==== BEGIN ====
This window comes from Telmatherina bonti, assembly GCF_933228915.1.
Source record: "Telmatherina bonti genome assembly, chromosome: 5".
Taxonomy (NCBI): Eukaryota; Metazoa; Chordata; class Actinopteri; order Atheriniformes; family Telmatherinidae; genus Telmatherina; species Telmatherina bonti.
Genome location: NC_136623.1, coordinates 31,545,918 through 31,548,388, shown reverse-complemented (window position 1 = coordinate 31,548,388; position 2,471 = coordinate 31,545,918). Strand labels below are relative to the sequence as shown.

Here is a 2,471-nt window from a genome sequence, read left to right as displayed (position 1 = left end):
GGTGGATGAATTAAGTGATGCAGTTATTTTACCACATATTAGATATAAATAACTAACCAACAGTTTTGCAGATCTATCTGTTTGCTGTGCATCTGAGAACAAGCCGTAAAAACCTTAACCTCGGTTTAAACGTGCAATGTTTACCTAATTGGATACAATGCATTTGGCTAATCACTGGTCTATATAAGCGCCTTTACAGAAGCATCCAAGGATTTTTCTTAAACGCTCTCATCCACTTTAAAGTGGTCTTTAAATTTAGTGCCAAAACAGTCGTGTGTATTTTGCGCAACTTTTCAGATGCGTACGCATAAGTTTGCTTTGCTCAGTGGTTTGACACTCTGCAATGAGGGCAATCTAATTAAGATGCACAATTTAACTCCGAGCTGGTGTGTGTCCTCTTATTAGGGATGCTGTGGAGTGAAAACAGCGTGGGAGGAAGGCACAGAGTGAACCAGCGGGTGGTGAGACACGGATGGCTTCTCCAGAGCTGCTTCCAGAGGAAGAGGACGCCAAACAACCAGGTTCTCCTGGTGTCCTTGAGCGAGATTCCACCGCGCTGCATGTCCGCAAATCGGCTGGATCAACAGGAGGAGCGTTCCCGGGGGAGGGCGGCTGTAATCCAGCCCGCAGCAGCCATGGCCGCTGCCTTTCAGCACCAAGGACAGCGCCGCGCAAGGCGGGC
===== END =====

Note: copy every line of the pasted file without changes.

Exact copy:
This window comes from Telmatherina bonti, assembly GCF_933228915.1.
Source record: "Telmatherina bonti genome assembly, chromosome: 5".
Taxonomy (NCBI): Eukaryota; Metazoa; Chordata; class Actinopteri; order Atheriniformes; family Telmatherinidae; genus Telmatherina; species Telmatherina bonti.
Genome location: NC_136623.1, coordinates 31,545,918 through 31,548,388, shown reverse-complemented (window position 1 = coordinate 31,548,388; position 2,471 = coordinate 31,545,918). Strand labels below are relative to the sequence as shown.

Here is a 2,471-nt window from a genome sequence, read left to right as displayed (position 1 = left end):
GGTGGATGAATTAAGTGATGCAGTTATTTTACCACATATTAGATATAAATAACTAACCAACAGTTTTGCAGATCTATCTGTTTGCTGTGCATCTGAGAACAAGCCGTAAAAACCTTAACCTCGGTTTAAACGTGCAATGTTTACCTAATTGGATACAATGCATTTGGCTAATCACTGGTCTATATAAGCGCCTTTACAGAAGCATCCAAGGATTTTTCTTAAACGCTCTCATCCACTTTAAAGTGGTCTTTAAATTTAGTGCCAAAACAGTCGTGTGTATTTTGCGCAACTTTTCAGATGCGTACGCATAAGTTTGCTTTGCTCAGTGGTTTGACACTCTGCAATGAGGGCAATCTAATTAAGATGCACAATTTAACTCCGAGCTGGTGTGTGTCCTCTTATTAGGGATGCTGTGGAGTGAAAACAGCGTGGGAGGAAGGCACAGAGTGAACCAGCGGGTGGTGAGACACGGATGGCTTCTCCAGAGCTGCTTCCAGAGGAAGAGGACGCCAAACAACCAGGTTCTCCTGGTGTCCTTGAGCGAGATTCCACCGCGCTGCATGTCCGCAAATCGGCTGGATCAACAGGAGGAGCGTTCCCGGGGGAGGGCGGCTGTAATCCAGCCCGCAGCAGCCATGGCCGCTGCCTTTCAGCACCAAGGACAGCGCCGCGCAAGGCGGGC